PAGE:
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THE POLAR EXPRESS – Alan Silvestri

November 12, 2004 Leave a comment Go to comments

polarexpressOriginal Review by Jonathan Broxton

A film surely destined to be a future Christmas classic, Robert Zemeckis’s film version of Chris Von Allsberg’s children’s tale The Polar Express is one of the most anticipated films of late 2004. Using the revolutionary “motion capture” technique that brought Gollum to life in Lord of the Rings, state-of-the-art animation, and featuring Tom Hanks in a number of vocal roles, The Polar Express brings to life the adventures of a nameless little boy who has come to believe that Santa Claus does not exist. However, late on Christmas Eve night, while the boy is lying in bed listening for the sound of reindeer hooves on the roof, he is amazed to discover a steam engine pulling up outside his bedroom window. The cantankerous but kindly conductor invites the boy on board to accompany several other children on a magical journey to prove that Santa does exist, and that the spirit of the season is alive and well in those who still believe.

Continuing with the most fruitful directorial collaboration of his career, Alan Silvestri caps off a stellar year with one of the best outright scores of his career. Three cuts of Silvestri’s score – “Spirit of the Season”, “Seeing is Believing” and “Suite from The Polar Express” – appear on the Warner album, amounting to just over 12 minutes of orchestral music. I’m a sucker for Christmas music, and all the wonderful clichés it brings: soaring brasses, magical strings, choirs, chimes and sleigh bells, and that overall sense of warmth and whimsy. Scores like Williams’s Home Alone, Elfman’s Edward Scissorhands and Bruce Broughton’s Miracle on 34th Street have it, and so does The Polar Express.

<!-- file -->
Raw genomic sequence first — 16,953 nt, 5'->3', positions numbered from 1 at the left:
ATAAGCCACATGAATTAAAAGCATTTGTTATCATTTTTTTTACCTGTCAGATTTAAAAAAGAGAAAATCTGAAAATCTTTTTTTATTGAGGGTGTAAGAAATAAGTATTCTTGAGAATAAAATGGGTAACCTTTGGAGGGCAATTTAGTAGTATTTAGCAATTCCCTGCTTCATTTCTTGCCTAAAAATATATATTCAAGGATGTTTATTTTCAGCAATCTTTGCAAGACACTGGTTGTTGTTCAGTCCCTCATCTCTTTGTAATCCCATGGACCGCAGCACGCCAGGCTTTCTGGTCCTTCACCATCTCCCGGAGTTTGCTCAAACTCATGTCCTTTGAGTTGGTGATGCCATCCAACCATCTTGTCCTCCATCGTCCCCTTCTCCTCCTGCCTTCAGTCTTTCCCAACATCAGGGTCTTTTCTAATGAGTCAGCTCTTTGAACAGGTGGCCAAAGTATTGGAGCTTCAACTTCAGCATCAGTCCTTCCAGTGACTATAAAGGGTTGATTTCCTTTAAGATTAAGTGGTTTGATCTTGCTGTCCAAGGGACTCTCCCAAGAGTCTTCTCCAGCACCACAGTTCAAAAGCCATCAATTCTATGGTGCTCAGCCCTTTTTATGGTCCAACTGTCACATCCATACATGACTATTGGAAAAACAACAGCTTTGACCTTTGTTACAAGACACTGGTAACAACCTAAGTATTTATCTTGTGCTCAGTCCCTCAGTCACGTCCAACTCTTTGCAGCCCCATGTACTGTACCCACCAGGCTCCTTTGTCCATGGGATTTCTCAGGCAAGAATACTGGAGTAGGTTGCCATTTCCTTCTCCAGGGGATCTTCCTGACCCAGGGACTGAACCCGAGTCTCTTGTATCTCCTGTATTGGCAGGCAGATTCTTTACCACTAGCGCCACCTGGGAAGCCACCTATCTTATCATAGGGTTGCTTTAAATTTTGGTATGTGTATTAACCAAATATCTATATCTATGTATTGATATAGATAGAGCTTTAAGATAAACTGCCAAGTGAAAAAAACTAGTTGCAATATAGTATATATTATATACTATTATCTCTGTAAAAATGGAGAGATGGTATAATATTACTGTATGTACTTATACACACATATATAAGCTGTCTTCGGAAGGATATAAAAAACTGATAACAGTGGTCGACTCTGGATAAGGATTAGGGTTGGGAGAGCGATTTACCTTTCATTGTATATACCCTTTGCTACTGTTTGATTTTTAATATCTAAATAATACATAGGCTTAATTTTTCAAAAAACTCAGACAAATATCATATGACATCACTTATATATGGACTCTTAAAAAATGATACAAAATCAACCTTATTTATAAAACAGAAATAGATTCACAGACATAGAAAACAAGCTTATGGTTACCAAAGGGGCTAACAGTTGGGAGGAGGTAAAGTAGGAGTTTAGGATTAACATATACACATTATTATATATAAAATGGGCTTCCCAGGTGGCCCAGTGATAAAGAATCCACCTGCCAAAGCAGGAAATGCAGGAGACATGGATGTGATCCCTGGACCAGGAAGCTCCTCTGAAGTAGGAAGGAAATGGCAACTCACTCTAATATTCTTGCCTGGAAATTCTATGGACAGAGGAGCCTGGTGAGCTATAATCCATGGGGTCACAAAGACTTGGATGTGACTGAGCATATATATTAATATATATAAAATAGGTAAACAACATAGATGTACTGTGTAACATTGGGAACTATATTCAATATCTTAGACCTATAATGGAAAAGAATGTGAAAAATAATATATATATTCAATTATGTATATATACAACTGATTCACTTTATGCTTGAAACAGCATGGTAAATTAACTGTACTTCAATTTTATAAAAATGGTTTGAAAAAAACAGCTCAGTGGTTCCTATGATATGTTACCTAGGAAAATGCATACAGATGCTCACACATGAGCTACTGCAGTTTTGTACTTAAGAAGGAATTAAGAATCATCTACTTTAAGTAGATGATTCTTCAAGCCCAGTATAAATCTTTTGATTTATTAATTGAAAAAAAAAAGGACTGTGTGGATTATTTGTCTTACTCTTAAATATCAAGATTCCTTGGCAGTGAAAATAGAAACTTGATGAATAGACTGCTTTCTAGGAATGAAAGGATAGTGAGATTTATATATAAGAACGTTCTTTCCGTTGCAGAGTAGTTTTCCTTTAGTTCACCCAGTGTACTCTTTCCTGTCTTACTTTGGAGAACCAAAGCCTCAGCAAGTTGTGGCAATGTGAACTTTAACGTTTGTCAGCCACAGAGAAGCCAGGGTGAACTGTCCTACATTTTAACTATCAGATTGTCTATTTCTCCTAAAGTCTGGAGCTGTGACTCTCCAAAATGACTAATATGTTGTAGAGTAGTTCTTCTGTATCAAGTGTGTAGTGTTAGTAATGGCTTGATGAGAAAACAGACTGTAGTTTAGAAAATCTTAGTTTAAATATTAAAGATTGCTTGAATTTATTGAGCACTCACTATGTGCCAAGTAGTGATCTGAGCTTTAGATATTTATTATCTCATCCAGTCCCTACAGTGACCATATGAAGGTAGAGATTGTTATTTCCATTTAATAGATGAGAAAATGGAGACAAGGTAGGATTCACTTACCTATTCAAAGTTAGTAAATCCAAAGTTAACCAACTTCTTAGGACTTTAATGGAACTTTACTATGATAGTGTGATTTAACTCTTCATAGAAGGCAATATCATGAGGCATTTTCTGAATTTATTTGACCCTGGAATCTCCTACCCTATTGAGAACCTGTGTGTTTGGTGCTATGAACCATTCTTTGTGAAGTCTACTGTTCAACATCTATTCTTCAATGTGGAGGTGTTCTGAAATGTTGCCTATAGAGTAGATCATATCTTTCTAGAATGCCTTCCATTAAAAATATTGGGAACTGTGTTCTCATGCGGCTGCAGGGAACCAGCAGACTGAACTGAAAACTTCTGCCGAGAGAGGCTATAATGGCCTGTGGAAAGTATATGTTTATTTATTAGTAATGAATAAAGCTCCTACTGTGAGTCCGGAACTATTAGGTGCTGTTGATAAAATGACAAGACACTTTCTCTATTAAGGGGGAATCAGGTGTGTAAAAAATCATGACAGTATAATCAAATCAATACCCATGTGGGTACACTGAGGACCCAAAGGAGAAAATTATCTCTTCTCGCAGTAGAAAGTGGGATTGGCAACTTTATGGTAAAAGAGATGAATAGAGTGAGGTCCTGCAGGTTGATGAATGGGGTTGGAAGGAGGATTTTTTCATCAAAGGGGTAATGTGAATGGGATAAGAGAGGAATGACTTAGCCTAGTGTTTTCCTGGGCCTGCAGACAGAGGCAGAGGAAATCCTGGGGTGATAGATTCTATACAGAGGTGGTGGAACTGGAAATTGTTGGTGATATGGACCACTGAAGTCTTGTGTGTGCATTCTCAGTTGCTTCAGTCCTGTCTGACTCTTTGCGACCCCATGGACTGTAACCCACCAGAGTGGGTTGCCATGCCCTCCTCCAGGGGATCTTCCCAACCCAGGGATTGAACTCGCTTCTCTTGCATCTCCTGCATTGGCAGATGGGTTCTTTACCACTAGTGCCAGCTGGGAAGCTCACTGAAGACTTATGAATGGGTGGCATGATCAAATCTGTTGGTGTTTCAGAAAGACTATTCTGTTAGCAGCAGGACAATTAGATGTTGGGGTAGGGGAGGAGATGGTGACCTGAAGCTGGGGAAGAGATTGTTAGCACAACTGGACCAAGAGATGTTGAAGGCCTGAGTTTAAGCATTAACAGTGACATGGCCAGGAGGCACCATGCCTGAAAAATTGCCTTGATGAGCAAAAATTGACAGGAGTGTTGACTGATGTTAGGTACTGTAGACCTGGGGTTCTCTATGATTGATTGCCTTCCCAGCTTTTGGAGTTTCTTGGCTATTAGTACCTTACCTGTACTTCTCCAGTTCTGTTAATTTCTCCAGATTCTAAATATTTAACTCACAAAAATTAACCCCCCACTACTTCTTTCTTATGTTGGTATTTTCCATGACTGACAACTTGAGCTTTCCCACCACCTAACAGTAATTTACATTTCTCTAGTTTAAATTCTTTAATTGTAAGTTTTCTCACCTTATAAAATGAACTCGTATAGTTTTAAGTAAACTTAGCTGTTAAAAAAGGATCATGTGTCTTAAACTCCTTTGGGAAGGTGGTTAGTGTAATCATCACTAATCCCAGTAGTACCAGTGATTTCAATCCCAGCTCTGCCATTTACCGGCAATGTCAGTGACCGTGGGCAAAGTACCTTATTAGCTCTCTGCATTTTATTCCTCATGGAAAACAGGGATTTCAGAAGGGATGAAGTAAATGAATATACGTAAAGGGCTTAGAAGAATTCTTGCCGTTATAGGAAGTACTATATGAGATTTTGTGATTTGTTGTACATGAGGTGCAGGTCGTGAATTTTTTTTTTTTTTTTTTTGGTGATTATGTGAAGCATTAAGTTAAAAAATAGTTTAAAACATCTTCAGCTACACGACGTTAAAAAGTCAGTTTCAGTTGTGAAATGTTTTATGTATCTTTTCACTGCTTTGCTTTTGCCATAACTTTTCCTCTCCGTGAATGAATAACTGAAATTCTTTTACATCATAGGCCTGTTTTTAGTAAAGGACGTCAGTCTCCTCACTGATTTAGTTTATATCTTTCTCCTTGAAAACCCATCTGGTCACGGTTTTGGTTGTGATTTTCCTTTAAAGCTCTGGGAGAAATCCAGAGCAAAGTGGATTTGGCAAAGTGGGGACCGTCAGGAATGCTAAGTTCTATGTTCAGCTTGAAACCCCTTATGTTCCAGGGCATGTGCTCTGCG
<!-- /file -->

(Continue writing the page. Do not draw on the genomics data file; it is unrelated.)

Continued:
“Spirit of the Season” is Silvestri’s own original Christmas carol, a kindred spirit to John Williams’s “Star of Bethlehem”, with a soaring mixed-voice choir singing festive lyrics over a stirring, twinkly orchestral anthem which receives a rapturous, string-led refrain towards the end of the cue. “Seeing is Believing” builds from a mysterious, Elfmanesque celeste opening and a bold rhythmic middle section into enormous full-orchestral renditions of both ‘Jingle Bells’ and ‘Deck The Halls’, before concluding with a lush rendition of the lovely “Believe” theme (the basis of the Josh Groban song of the same name).

The six-minute suite acts as an all-encompassing round-up of the score’s main themes, from another version of the “Believe” theme (this time with a full choir, which makes it sound even more like Edward Scissorhands); to the bold and jazzy “Polar Express” theme, with its rousing, caper-like effervescence and echoes of Roger Rabbit; the light, childlike orchestral version of “When Christmas Comes To Town”; and a second, sumptuous performance of “Spirit of the Season” without lyrics.

The problem is not really to do with Silvestri’s score, or the excellence of the musical aspect of the songs, but with Glen Ballard’s lyrics, and with the vocal performance of Tom Hanks. Ballard, a multi-award-winning songwriter and producer from Mississippi who has had a slew of successes with artists from Michael Jackson to Aerosmith, has contributed some of the most banal lyrics for a movie song in recent memory, and his work brings Silvestri’s efforts down. Other than the lyrics, it’s difficult to pinpoint exactly what’s wrong with the songs exactly: “The Polar Express” is fun enough, and I fully expect the Josh Groban song “Believe” to be Oscar nominated – but there is just something about them which makes me roll my eyes in disappointment when I expected to be grinning with pleasure.